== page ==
Venison Lancashire Hotpot (Recipe)
Permitted use provided by: JulieGolob.com
I love the Olympic Games. It’s a celebration of sport and the amazing athletes that give it their all on the field, in stadiums, at the pool, and on the range. They may not have have stood in the spotlight like other Olympians, but members of Team USA who represented in the shooting sports have done us proud for these Games. Each of the members of the U.S. Shooting Team deserve a big round of applause for just making it to the Olympics.
The Games inspire so many of us. For some it elevates American pride as the Star Spangled Banner is played. Young, aspiring athletes become even more motivated watching their Olympic heroes strive to be the best. I am inspired too, not just as an athlete and shooter, but also as a foodie.
If you have been following my venison Field to Fork recipes here, you know that I not only enjoy hunting and the outdoors, but I also take a lot of pride in making good food with game. Inspired by the Olympics and serving as a welcome home dish for our American athletes, the next stop on my mule deer meat world tour is England in honor of the 2012 London Games.
From Wikipedia, “Lancashire hotpot is a dish made traditionally from lamb or mutton and onion, topped with sliced potatoes, left to bake in the oven all day in a heavy pot and on a low heat.”
The hotpot is often served at parties and in pubs in Great Britain. Why? Well, first off because it’s yummy. Another reason is that this recipe is also easy to make. The dish is classic meat and potatoes food fare, something we Americans can certainly appreciate.
Venison Lancashire Hotpot
- 4-5 medium potatos, peeled and cut into thin slices
- 1 large sweet onion, sliced about a 1/4 inch thick and 2 inches long
- 4 large venison steaks
- 1 stick salted butter
- 2 tablespoons olive oil
- pinch of sea salt
- 4 small bay leafs
- garlic, chopped
- one teaspoon Worcestershire sauce
- half-teaspoon of dried thyme
- 1 bottle of beer
Preheat oven to 350 degrees.
Cut the venison steaks into bite size pieces. Any cut of venison will do for this recipe. Just make sure you remove the silvery looking skin and any white veins and fat from your venison. My general rule is that if the meat is tough to cut, it will be tough to chew.
When the cutting is done, melt one stick of salted butter on medium low heat in a large skillet. Then, remove the skillet from the burner and add half of the potatoes to the pan. Toss the potatoes in the butter to make sure they are thoroughly coated.
I have been looking for a recipe that would give me the chance to use these cute little Dutch oven-like dishes I got for a steal. I used them for this Field to Fork, but a regular old Dutch oven will work just as well.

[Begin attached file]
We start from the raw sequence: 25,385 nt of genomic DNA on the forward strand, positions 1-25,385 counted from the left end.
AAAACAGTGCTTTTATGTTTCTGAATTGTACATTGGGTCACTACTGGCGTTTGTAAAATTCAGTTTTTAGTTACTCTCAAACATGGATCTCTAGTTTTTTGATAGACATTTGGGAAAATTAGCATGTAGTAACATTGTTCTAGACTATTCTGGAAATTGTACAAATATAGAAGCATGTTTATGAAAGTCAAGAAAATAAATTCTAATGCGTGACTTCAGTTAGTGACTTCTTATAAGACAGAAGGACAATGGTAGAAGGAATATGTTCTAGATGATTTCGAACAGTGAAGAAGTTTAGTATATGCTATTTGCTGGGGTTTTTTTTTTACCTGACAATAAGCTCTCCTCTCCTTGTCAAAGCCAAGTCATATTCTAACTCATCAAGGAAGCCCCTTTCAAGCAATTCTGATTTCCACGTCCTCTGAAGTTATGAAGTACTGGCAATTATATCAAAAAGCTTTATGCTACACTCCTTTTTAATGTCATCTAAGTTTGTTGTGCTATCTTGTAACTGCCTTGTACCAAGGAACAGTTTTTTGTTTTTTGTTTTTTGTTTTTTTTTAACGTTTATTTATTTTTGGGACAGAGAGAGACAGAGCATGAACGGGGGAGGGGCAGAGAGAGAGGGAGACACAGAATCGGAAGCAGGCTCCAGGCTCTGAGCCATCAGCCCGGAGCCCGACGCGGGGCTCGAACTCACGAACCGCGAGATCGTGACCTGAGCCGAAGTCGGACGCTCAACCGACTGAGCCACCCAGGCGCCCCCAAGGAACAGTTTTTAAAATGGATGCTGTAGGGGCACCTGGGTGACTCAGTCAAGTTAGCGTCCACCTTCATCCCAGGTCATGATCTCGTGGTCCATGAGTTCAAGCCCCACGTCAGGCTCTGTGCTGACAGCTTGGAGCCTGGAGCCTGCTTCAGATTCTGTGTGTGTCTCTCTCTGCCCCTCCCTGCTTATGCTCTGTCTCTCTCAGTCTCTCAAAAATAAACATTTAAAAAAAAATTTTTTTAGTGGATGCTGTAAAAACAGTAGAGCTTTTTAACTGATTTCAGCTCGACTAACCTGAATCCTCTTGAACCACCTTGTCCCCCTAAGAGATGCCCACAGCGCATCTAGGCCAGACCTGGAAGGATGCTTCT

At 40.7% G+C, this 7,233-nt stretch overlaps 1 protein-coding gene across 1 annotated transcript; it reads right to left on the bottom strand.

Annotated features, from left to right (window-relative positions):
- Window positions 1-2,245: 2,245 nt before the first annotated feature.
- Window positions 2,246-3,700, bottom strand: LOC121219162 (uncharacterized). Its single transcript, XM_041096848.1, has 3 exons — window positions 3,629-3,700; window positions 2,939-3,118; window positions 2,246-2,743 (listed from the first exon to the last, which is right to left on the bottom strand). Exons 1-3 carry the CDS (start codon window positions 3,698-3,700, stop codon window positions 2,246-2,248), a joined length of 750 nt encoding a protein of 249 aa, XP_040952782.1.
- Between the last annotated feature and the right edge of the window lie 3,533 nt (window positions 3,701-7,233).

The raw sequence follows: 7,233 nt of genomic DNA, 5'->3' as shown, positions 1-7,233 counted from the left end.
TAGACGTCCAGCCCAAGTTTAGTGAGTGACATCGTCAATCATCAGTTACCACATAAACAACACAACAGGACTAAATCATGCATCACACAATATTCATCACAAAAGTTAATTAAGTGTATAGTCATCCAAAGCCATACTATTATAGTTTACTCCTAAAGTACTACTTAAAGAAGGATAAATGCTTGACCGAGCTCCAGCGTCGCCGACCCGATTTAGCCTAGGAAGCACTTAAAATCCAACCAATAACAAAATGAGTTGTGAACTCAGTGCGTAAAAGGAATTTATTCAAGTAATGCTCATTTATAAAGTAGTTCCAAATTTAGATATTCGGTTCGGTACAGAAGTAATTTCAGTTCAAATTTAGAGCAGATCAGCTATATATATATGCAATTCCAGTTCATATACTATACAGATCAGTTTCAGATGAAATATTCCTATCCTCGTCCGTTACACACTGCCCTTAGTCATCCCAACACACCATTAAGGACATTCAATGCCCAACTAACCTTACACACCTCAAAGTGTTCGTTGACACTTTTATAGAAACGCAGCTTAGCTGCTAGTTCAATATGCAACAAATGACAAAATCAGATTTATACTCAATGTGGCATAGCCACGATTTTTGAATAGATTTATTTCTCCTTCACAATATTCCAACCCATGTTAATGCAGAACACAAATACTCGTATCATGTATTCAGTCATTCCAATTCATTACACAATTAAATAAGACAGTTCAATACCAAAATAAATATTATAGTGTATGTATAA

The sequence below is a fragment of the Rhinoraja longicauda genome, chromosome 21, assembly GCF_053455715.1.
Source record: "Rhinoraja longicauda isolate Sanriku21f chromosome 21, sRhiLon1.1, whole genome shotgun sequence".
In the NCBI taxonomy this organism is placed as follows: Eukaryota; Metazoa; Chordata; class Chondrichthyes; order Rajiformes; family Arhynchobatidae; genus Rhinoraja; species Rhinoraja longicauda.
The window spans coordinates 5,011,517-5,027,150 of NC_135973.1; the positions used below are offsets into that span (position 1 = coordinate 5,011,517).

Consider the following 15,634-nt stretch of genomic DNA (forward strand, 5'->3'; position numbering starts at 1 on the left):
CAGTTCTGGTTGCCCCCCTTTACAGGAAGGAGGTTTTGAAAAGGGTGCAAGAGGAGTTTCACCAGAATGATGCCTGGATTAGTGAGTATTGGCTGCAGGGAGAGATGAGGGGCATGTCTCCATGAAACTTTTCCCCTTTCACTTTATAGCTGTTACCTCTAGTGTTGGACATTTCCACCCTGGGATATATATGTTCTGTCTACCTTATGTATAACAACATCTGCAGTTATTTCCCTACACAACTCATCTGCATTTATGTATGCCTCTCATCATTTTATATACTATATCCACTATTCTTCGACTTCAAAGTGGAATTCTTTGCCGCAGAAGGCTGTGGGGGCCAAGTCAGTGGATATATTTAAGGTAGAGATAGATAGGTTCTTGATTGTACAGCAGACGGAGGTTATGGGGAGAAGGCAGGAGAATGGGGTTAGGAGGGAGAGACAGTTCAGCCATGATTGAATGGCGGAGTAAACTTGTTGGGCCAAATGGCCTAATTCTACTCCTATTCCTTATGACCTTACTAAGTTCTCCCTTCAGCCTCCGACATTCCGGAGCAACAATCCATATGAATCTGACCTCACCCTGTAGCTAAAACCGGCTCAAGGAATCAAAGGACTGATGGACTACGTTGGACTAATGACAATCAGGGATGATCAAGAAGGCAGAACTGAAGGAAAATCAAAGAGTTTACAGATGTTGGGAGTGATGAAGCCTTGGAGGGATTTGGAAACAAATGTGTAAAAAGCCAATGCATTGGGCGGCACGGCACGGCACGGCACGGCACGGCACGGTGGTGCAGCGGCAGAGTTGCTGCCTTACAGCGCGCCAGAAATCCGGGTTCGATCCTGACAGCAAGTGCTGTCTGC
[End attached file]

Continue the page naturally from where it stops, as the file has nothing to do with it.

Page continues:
Distribute the potatoes as a bottom layer in four dishes. Next, pour the rest of the butter into the bowl with the potatoes and toss to thoroughly coat them. Then let the potatoes sit.
Place skillet back on the burner, add a couple of tablespoons of olive oil and crank up the heat to high. Once rippling hot, add venison and scatter a pinch of sea salt over the meat. I let the venison get a good sear on one side before stirring and flipping it around in the skillet. Turn the burner dial down to medium heat and then distribute the meat on top of the layer of potatoes into each bowl. On top of the venison, add one small bay leaf.
Leaving the oil and juices in the pan, return the skillet to the stove and add the onion and garlic. I let these cook for about four to five minutes, stirring occasionally.
Next up, add seasoning to the dish. Pour one teaspoon of a rather famous English condiment, Worcestershire sauce, in the pan. Add a half-teaspoon of dried thyme. The last ingredient into the pan – beer!
Many Lancashire hotpot recipes call for either chicken broth or lamb stock to help keep the contents moist. Since this is a pub dish and I wanted to use a liquid that is rather popular in the United States, I chose a micro brew! I selected a summer ale in honor of the Summer Games. I poured the entire contents of one bottle of Big Sky Brewing Co.’s Summer Honey Seasonal Ale into the skillet as a tribute to fellow Montanan Olympic shooter Nick Mowrer.
Turn off the stove and spoon the onions on top of the venison layer. Pour the liquid from the pan into a large measuring cup to make it easier to add the liquid to each bowl. Pour just enough of the beer mixture to cover the meat under the onions. For the final step, layer the remaining butter coated potatoes on top of each dish. Cover them tightly with aluminum foil and bake in the oven for two hours.
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